The forces acting on the yo-yo are the tension force (up), normal force of the floor (down), weight (down), and the static friction force (direction unknown). In order for the yo-yo to unwind the string while rolling without slipping across the floor, it must accelerate clockwise, while translationally accelerating to the right. Thus the static friction force must point to the right, in order to translationally accelerate the yo-yo to the right. Alternatively, the yo-yo would like to slip its bottom surface to the left across the floor as it unwinds, but the static friction force will prevent that from occuring by opposing that sliding, and thus point to the right.

Student responses:
(A) : 3 students
(B) : 18 students
(C) : 1 student
(D) : 11 students

## 20070315

### Physics quiz question: vertical cable on diagonal beam

Physics 8A Quiz 6, Spring Semester 2007
Cuesta College, San Luis Obispo, CA

Physics 8A learning goal Q6.5

[3.0 points.] A uniform, 150 kg beam is supported using a cable connected to the ceiling, as shown at right. The lower end of the beam rests on the floor, which is not frictionless.

Which one of the choices below best corresponds to the static friction force (magnitude and direction) of the floor on the beam?

(A) 735 N, to the left.
(B) 735 N, to the right.
(C) (There is zero static friction force exerted by the floor on the beam.)
(D) (There is not enough information given to determine the static friction force of the floor on the beam.)

(Cf. Young and Freeman, University Physics, 11/e, Problem 11.59.)

The forces acting on the beam are the tension force (up), normal force of the floor (up), weight (down), and the static friction force (direction unknown). The beam is in equilibrium, so by Newton's first law these forces must sum to zero (along the x- and y-directions), and their torques must sum to zero (about any arbitrary origin). Note that the static friction force, if it exists, is the only x-direction force, and would not be able to be canceled out. Therefore it cannot exist.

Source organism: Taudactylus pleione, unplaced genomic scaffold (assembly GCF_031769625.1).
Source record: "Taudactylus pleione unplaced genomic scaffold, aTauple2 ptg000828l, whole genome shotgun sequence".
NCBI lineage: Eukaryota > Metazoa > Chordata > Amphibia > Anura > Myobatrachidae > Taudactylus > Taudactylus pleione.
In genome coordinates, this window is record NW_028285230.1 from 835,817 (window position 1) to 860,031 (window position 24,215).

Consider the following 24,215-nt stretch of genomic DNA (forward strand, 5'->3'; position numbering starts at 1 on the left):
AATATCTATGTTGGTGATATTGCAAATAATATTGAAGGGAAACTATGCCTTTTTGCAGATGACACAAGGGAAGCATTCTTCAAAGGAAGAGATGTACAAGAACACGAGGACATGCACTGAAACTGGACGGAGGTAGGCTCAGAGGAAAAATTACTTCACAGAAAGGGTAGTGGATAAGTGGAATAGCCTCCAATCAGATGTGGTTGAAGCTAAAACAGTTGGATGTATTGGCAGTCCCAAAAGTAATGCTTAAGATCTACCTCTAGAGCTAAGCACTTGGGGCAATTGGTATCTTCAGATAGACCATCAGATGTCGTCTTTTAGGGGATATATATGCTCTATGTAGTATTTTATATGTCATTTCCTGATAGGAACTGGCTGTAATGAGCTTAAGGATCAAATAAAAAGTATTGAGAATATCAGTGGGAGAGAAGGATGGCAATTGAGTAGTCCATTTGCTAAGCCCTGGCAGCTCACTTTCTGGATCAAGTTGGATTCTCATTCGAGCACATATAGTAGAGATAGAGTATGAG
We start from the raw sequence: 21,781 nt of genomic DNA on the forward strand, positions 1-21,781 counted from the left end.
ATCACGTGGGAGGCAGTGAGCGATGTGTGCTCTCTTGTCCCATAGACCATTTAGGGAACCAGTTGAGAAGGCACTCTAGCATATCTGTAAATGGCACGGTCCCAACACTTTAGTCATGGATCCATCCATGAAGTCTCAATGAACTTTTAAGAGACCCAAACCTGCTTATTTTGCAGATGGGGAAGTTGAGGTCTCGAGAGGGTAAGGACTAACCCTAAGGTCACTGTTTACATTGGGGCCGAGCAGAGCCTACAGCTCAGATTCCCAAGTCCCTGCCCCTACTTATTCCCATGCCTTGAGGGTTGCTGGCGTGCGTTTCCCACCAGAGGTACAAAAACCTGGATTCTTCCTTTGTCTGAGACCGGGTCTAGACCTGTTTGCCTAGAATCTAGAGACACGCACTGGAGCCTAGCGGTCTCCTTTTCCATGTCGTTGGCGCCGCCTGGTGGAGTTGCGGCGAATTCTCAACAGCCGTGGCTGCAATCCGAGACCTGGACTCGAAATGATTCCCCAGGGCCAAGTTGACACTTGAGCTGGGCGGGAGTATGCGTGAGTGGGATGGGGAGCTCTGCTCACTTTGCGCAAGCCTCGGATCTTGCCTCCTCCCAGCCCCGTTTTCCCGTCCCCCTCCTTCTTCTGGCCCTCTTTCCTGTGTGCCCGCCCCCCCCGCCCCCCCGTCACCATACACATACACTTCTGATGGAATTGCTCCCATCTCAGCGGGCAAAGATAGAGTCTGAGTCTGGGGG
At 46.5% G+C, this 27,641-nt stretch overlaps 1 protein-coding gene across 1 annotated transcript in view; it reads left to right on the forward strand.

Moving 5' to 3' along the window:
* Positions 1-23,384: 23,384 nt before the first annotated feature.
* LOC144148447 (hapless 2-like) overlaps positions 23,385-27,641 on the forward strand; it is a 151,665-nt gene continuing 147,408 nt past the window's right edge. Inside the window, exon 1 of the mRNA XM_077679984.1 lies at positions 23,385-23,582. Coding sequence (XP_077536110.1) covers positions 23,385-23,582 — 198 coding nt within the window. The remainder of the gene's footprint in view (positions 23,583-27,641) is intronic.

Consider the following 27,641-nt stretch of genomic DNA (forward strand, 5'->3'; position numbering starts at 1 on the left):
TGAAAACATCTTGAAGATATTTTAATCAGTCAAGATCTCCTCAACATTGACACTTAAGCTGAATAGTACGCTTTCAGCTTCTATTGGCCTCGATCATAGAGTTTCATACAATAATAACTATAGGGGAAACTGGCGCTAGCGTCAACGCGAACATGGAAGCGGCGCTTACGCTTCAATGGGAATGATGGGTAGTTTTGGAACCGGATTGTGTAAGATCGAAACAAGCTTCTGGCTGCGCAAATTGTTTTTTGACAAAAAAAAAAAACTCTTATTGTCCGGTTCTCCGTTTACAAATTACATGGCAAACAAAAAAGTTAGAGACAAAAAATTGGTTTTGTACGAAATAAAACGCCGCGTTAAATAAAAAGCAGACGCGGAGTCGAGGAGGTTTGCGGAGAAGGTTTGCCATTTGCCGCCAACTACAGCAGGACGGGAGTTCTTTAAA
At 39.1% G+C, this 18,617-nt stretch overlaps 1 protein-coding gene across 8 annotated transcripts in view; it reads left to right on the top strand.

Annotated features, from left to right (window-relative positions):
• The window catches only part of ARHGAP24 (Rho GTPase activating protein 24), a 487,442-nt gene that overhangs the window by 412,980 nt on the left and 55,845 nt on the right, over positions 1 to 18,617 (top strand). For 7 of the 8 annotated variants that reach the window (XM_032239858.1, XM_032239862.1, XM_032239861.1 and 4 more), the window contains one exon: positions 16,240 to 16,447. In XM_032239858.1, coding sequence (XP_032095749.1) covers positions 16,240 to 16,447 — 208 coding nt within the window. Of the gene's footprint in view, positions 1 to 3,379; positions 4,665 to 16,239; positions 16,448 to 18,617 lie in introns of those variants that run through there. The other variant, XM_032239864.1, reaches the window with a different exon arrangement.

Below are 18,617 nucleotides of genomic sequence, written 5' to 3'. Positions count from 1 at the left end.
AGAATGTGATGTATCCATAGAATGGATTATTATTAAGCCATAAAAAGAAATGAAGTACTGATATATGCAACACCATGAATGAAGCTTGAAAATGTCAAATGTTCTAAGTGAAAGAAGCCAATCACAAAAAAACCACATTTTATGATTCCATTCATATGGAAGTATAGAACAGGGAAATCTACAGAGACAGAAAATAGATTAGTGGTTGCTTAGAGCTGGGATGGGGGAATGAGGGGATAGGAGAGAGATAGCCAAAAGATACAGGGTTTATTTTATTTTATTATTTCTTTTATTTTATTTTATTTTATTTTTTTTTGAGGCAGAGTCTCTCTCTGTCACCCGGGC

Student responses:
(A) : 10 students
(B) : 10 students
(C) : 9 students
(D) : 5 students

## 20070314

### Physics quiz question: circular saw blade

Physics 8A Quiz 5, Spring Semester 2007
Cuesta College, San Luis Obispo, CA

Physics 8A learning goal Q5.2

[3.0 points.] Consider a circular saw blade 0.120 m in radius that requires 10.0 s to rotate counterclockwise through 200 radians. The initial angular velocity w_0, at the beginning of this time interval, is +21.0 rad/s. (The blade is always rotating counterclockwise.)

Which one of the following statements best describes the magnitude of the final angular velocity w of the blade at the end of the 10.0 s interval, compared to the magnitude of the initial angular velocity w_0?
(A) w < w_0.
(B) w = w_0.
(C) w > w_0.
(D) (Not enough information is given to determine how the magnitude of the final angular velocity compares to the magnitude of the initial angular velocity.)

(Cf. Young and Freeman, University Physics, 11/e, Exercise 9.15.)

Assuming that the saw blade turns at a constant rate, it will rotate through (21.0 rad/s)*(10.0 s) = 210 radians. Since it actually rotates through 200 radians during this time, it must be slowing down, and thus its final angular velocity w is slower than its initial angular velocity w_0.

Student responses:
(A) : 23 students
(B) : 2 students
(C) : 9 students
(D) : 2 students

## 20070313

### Dynamic-axis ("rolling") system

grasswheel

Physics 8A learning goal Q6.4

Example of a dynamic-axis system where there is rolling without slipping. In this case, allowing the user to enjoy a barefoot stroll through the grass in the middle of the city.

## 20070312

"Under the Tuscan Sun," Touchstone Pictures movie, 2003

Astronomy 10 learning goal Q8.1

Students can demonstrate the method of stellar parallax for themselves that holding up a finger, and looking at it with one eye, and then the other, will make the finger appear to shift with respect to a distant background (such as the opposite classroom wall). Holding their finger closer will result in a larger shift; holding their finger farther away will result in a smaller shift. Thus the shift angle will be inversely correlated with the distance.

Here Diane Lane is using the method of stellar parallax to determine the distance to the wine bottle. Several Cuesta College students recognize her visiting one of the many Starbucks coffeeshops around San Luis Obispo, CA. One student reports that her cousin (a restaurant server) claims that Diane Lane has different colored eyes...

## 20070309

### Astronomy current events question: start of daylight savings time

Astronomy 10L, Spring Semester 2007
Cuesta College, San Luis Obispo, CA

Students are assigned to read online articles on current astronomy events (skytonight.com, from Sky & Telescope magazine), and take a short current events quiz during the first 10 minutes of lab. (This movitvates students to show up promptly to lab, as the time cut-off for the quiz is strictly enforced!)